“Not knowing any of this, the rest of the nation gave Alabama no chance against its Rose Bowl opponent, the vaunted University of Washington, but Southerners knew there was too much at stake to lose. ‘Even the president of Auburn sent a telegram,’ says Flynt, ‘telling them, You are defending the honor of the South, and God’s not gonna let you lose this game.’ Halfback Johnny Mack Brown ran, as one writer described, like a ‘slippery eel,’ and the South won something of great value, at last.”
The dark years of Jim Crow laws and stubbornly segregated teams in the years to come, Bragg continues, proved that “college football was not a cure, not a tonic for what was wrong in the South, merely a balm.” As ESPN’s Wright Thompson showed in this week’s “30 for 30” documentary about the “Ghosts of Ole Miss,” an improbable, undefeated college team in Oxford 50 years was overshadowed by segregationists furious with James Meredith. (Review here from PopMatters)
Nor is the game now any more of a salve, in spite of the prominence of the black players who have helped Southern teams to dominate today. It’s a bit facile to declare college football in the South to be “just as entrenched in our culture as Jesus, sweet tea and BBQ,” especially without a reference to the South’s lore with military culture that also stemmed from the Civil War.
The deepest, truest cultural roots, as Bragg notes, predate the sport, and will always be bound up with a constantly developing Southern identity that University of Georgia history professor James Cobb expertly examines in “Away Down South: A History of Southern Identity.”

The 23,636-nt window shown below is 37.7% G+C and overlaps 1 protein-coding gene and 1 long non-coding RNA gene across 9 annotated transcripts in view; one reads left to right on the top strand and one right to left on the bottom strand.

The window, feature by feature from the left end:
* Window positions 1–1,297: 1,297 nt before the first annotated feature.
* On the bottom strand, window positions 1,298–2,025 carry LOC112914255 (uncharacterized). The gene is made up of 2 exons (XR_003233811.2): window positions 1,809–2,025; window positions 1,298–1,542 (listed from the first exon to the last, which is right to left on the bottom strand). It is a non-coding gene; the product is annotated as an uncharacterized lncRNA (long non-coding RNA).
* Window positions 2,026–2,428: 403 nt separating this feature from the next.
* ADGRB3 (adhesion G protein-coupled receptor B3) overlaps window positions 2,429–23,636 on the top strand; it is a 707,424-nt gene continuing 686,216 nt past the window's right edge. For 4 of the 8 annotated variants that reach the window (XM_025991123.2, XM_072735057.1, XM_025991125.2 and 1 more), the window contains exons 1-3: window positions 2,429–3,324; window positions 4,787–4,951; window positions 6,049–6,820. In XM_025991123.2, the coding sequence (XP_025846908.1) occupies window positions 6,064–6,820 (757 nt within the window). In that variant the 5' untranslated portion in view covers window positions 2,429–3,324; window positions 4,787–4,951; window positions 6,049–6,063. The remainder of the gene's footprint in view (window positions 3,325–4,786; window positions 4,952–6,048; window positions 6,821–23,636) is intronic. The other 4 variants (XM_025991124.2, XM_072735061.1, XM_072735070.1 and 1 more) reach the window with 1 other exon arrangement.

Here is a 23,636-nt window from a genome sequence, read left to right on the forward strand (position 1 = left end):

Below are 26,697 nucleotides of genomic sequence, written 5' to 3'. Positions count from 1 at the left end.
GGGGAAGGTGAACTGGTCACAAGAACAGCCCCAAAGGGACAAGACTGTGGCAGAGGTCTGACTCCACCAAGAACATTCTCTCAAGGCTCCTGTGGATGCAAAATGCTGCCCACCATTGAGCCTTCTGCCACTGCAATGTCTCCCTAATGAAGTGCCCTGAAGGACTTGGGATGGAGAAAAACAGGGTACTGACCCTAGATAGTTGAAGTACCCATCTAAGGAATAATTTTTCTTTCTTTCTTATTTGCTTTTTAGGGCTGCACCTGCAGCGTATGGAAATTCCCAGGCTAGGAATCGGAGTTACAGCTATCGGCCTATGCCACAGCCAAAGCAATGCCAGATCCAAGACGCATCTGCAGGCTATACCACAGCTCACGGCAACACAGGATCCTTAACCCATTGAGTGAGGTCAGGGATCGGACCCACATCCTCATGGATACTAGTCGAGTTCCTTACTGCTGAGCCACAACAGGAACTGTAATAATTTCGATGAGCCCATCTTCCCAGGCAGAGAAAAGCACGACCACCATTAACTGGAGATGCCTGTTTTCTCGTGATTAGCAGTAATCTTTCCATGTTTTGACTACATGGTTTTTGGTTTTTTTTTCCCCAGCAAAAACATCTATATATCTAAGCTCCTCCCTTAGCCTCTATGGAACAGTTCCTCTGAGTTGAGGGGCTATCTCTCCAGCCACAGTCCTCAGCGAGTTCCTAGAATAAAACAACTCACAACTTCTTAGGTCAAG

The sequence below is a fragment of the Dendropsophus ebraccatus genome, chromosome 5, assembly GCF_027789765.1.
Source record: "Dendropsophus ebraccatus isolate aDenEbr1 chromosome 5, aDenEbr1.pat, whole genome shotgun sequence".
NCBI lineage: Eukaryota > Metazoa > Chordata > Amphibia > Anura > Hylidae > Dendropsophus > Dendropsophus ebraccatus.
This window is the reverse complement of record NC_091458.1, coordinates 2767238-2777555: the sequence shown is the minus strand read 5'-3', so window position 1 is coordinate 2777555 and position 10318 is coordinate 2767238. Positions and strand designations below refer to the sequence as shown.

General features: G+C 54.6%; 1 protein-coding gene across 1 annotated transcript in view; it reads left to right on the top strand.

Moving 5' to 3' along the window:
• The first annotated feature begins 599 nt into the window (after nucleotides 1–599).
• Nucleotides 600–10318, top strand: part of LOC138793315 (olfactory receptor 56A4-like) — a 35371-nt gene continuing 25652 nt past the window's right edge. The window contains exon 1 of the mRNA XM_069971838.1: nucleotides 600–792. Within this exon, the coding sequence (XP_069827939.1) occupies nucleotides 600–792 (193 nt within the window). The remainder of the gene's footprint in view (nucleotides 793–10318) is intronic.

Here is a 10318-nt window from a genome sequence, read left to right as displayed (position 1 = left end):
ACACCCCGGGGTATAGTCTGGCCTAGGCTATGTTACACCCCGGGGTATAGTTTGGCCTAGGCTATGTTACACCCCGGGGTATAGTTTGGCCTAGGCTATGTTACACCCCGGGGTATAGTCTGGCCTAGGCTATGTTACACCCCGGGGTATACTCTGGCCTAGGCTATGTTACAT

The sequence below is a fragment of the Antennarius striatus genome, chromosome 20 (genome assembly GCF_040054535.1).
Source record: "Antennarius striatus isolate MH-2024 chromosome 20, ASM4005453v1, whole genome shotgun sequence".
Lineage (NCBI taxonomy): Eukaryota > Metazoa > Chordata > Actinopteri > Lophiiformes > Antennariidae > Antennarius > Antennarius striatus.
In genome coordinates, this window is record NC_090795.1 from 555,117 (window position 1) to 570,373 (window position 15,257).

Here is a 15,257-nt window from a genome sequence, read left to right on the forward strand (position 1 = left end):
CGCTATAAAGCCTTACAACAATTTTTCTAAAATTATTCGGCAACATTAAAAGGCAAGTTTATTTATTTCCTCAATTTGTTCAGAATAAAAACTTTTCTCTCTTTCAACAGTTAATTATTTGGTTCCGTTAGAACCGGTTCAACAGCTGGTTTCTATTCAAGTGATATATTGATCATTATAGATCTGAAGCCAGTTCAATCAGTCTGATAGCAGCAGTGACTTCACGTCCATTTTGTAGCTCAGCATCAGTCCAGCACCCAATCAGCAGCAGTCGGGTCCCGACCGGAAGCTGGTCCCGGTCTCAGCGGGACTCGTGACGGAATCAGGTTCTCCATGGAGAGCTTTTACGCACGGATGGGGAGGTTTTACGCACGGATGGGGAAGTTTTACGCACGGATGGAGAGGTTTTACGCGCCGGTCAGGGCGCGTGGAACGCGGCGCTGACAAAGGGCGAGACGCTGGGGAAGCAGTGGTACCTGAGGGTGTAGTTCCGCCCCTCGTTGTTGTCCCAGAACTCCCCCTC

The Sunbelt South in which I was raised, and that shaped my identity (I’m the hopelessly suburban daughter of a small-town Southern father and a mother from a mid-sized Midwestern blue-collar town) isn’t what most people think about when they think about the South and college football.
Although I grew up with relatives rooting for Auburn, Georgia, Alabama and Georgia Tech, and I covered college football at The Atlanta Journal-Constitution, the game has lost something of its appeal to me for reasons too numerous to name here.
Perhaps I’m just a creature of a metropolis, but I’ve always felt that if the Atlanta Falcons could permanently catch on around here — and at 7-0 it’s time to finish the drill, fellas — it might help this vast, sprawling place I call home, and that has been “too busy to hate” for nearly a half-century, develop a better sporting identity.
Cobb gives this “New South” its proper place in the region’s history, including the legacy of the civil rights movement and the emergence of white-collar cities like my Atlanta, Charlotte and Dallas. The Republican dominance of politics in what Democrats once counted on as the “solid South” might be the perfect example of how ancient definitions of Southern identity have mixed with a distinctly contemporary brand of cultural conservatism that has had a re-segregating effect, at least at the polls.
None of this reflects the current excellence of Southern college football. But it does reveal another layer of identity about an increasingly complicated, fascinating part of the country.
Perhaps no more so than on Saturdays in the fall.